Hamil with Care

The Rage in ‘The Marvelous Mrs. Maisel’

Rachel Brosnahan in 'The Marvelous Mrs. Maisel.' Photo by Nicole Rivelli/Amazon Studios

I have a confession to make: I’m a standup comic who generally avoids all books, movies and TV shows about comedians. I haven’t always been this way; when I first started doing standup I lustily lapped up every bit of media about it I could find—how-to guides, memoirs, podcasts, blogs—as a form of aspirational consumption. I was attempting to leverage any information I could glean into the sense that I, too, was a participant in this art form.

But those days are gone. The well-worn tropes of standup comedy are played out to me now: the glories of killing and the horrors of bombing, the struggle to find one’s voice; the comic as heroic truth-teller, as sad clown, as hopelessly neurotic but triumphantly individualist joy-bringer. After 11 years of chasing the dream in every venue from downtown theatres to Puyallup roadhouses, I’m done mythologizing standup. It’s a craft that’s enabled me to pay some bills and project my creativity and sensibility onto the wider world, but it can also be a shitty, demoralizing way to make a living. The trappings of my craft have been drained of their magic for me. I still delight in telling jokes onstage, mind you—I’m just not inclined to watch a movie or TV show about how the sausage gets made.

Against this conflicted backdrop, my wife recently recommended I watch The Marvelous Mrs. Maisel, an Amazon series produced by Amy Sherman-Palladino, creator of Gilmore Girls. It’s about a divorced, Jewish, moneyed Manhattanite mother of two who stumbles into the burgeoning world of standup comedy in the late-’50s/early-’60s. I am pleased to report that it has slipped past my self-imposed prohibition on comedy-about-doing-comedy.

In the first episode [warning: pilot episode spoilers ensue] Midge Maisel gamely supports her husband’s comedy dream at famed Greenwich Village demimonde nexus the Gaslight Café. Ever the dutiful wife, she even bribes the guy running the open mic with homemade brisket to get her husband an earlier spot (note to aspiring comics: this would probably still work). She then discovers that her husband is a joke-stealing mediocrity and a philanderer. One drunken, impromptu foray onstage at the Gaslight later—plus a trip to jail for public indecency in a squad car with Lenny Bruce—and Midge begins her faltering journey to comichood.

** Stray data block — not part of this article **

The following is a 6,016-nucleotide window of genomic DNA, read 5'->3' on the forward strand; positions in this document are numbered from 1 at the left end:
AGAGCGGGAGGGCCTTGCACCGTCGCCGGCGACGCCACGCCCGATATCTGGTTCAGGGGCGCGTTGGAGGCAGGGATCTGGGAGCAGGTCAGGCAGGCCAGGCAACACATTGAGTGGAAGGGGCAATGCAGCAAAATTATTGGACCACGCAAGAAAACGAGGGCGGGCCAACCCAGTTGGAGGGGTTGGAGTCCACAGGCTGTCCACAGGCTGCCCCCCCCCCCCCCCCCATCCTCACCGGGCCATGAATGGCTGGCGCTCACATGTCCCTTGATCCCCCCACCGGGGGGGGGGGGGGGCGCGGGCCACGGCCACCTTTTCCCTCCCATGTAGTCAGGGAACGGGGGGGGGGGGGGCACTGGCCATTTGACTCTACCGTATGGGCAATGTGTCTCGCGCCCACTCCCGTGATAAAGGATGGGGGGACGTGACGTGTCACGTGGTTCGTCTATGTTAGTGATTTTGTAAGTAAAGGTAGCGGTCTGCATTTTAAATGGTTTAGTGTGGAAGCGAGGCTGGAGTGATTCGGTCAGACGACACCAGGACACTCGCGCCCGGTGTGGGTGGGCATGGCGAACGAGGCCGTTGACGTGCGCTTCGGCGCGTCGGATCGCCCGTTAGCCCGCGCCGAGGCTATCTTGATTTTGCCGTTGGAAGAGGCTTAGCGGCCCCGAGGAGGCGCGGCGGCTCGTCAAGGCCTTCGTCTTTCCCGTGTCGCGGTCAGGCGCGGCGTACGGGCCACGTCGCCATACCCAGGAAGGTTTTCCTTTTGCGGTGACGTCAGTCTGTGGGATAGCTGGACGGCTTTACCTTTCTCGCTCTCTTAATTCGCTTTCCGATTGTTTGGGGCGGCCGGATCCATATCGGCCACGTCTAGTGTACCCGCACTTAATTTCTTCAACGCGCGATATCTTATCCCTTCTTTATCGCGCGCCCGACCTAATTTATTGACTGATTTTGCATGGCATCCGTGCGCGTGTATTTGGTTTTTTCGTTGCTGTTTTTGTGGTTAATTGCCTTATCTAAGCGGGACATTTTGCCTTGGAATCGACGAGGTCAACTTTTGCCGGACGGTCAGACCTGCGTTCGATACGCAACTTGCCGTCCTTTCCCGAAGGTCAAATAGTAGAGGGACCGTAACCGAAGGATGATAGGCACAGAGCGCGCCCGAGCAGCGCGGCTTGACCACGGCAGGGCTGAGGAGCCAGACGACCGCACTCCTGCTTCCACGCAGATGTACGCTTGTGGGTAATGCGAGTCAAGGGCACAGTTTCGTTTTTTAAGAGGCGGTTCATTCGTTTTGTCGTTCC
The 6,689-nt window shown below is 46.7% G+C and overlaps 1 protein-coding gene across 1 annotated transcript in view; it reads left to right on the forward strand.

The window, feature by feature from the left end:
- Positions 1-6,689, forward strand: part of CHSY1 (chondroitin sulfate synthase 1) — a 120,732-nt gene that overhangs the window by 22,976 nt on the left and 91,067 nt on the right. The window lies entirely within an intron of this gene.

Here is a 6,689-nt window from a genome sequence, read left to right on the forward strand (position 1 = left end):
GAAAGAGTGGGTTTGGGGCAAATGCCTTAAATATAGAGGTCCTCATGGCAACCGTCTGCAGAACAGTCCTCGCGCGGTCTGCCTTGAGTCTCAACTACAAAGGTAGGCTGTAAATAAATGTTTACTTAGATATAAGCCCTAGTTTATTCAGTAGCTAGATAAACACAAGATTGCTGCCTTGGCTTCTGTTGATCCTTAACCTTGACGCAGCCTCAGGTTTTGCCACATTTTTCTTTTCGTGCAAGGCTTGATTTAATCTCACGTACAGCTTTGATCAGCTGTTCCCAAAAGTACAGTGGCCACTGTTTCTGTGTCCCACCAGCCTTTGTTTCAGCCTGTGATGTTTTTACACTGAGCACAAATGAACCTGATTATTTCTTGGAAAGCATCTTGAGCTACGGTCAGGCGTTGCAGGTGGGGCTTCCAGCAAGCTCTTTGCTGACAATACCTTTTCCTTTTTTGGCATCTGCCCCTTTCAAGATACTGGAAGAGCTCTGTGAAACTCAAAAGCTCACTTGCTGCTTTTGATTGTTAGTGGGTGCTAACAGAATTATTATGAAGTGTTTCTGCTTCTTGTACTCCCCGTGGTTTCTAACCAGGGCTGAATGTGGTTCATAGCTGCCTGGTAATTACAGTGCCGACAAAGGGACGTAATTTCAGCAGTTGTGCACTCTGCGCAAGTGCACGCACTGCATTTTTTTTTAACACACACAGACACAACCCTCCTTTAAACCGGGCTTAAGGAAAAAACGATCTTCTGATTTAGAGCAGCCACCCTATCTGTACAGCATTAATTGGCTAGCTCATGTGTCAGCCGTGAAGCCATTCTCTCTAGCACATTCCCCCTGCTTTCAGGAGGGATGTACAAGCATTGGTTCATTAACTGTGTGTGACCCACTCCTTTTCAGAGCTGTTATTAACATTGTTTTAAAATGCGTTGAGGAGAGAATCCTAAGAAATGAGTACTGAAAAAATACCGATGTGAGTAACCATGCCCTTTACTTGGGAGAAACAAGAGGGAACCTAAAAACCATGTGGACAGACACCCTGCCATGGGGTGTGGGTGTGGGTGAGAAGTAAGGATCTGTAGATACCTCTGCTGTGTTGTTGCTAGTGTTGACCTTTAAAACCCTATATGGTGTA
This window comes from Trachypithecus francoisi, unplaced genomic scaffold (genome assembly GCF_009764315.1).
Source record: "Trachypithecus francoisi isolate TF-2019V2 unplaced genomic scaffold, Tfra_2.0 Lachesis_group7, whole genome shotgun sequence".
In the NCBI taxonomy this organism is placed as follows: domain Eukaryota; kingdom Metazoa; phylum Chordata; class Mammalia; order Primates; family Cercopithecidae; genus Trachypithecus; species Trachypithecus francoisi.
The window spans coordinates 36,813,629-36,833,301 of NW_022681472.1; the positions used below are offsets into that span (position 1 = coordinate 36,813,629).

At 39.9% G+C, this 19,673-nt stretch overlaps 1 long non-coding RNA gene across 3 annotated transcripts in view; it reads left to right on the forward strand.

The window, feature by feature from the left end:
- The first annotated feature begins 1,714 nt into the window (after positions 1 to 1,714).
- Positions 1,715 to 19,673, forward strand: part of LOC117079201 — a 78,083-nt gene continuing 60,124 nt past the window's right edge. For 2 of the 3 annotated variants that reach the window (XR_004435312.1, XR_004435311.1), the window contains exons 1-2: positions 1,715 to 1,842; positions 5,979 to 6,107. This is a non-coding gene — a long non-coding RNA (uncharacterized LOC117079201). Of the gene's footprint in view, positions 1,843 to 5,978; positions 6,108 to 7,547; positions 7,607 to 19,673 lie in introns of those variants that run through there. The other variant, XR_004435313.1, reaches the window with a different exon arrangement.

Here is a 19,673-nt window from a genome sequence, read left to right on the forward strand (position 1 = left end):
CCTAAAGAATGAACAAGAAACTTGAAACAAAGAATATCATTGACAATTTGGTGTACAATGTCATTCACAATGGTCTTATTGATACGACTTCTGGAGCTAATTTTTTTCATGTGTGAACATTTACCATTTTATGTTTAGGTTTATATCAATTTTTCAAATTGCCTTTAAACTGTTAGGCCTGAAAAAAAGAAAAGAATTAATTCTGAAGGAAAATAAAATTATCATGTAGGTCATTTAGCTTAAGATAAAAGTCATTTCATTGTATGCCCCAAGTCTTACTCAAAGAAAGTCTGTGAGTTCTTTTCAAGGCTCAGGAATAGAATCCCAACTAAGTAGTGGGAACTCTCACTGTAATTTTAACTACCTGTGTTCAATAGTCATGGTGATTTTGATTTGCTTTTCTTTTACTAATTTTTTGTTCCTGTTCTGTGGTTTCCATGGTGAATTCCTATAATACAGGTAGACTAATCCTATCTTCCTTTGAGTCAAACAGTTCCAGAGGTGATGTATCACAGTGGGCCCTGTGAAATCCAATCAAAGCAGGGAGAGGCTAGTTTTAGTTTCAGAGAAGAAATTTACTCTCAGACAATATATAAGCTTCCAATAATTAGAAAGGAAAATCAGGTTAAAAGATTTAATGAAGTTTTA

Sherman-Palladino has staged the show brightly and briskly as befits its Father Knows Best era and uptown-girl-in-a-downtown-world milieu. But it is fueled by something dark and volatile, concealed within the vivacious and voluble Midge: female rage.

When she watches her husband bomb with stolen material while knowing, deep down, that she’s a hundred times funnier and more likable than him, we sense the rage even before she does. Her future mentor, the butch bartender Susie, senses it too—she’s a walking embodiment of that rage. It builds with every slight and trespass we witness against Midge, from the fascist beauty standards and gender roles she enthusiastically embodies to the casual paternalism that oozes from every man and internally-oppressed woman in her life, until it explodes volcanically onstage.

The bygone comedy world of The Marvelous Mrs. Maisel doesn’t have much in common with how the standup sausage gets made in 2017—which is to its credit—but it does fully resonate with the current discussion around feminism and inclusion. It offers a fanciful, nostalgic look at showbiz as seen through a feminist sensibility in the act of discovering itself, sprinkled with knowing winks and jabs at the audience. Mrs. Maisel has a current analogue in another throwback series, HBO’s The Deuce, in which a dawning feminist awareness emerges among New York sex workers in the early 1970s. If The Deuce is The Wire of female rage, Mrs. Maisel is the Broadway show.

Mrs. Maisel manages to sneak past my embargo on comedy navel-gazing by doing one simple thing decisively: changing the point of view. It’s amazing how effectively a shift in perspective—both of who is being portrayed and how—can make some of those seemingly tired comedy tropes ring fresh again. Nearly every other movie or series I’ve watched about comedians, from Funny People to Maron, has presented the POV of a middle class hetero white dude. That’s my avatar, and even I’m tired of it, so I can imagine others are as well. We root for Midge because we see the whole intractable matrix of misogyny and disempowerment she must rise above before she even sets foot onstage.

Here, finally, the comedian-protagonist isn’t just some average dude with basic feelings who yearns for fame and a hot girlfriend. The stakes are higher, the obstacles more real, more systemic. A righteous fury smolders under the surface, erupting here and there with new comedic possibilities and flashes of recognition. As every woman in my life assures me, that rage isn’t going anywhere anytime soon, so it’s great to see how it’s capable of reviving and recontextualizing overfamiliar worlds to say new things. I say rage on.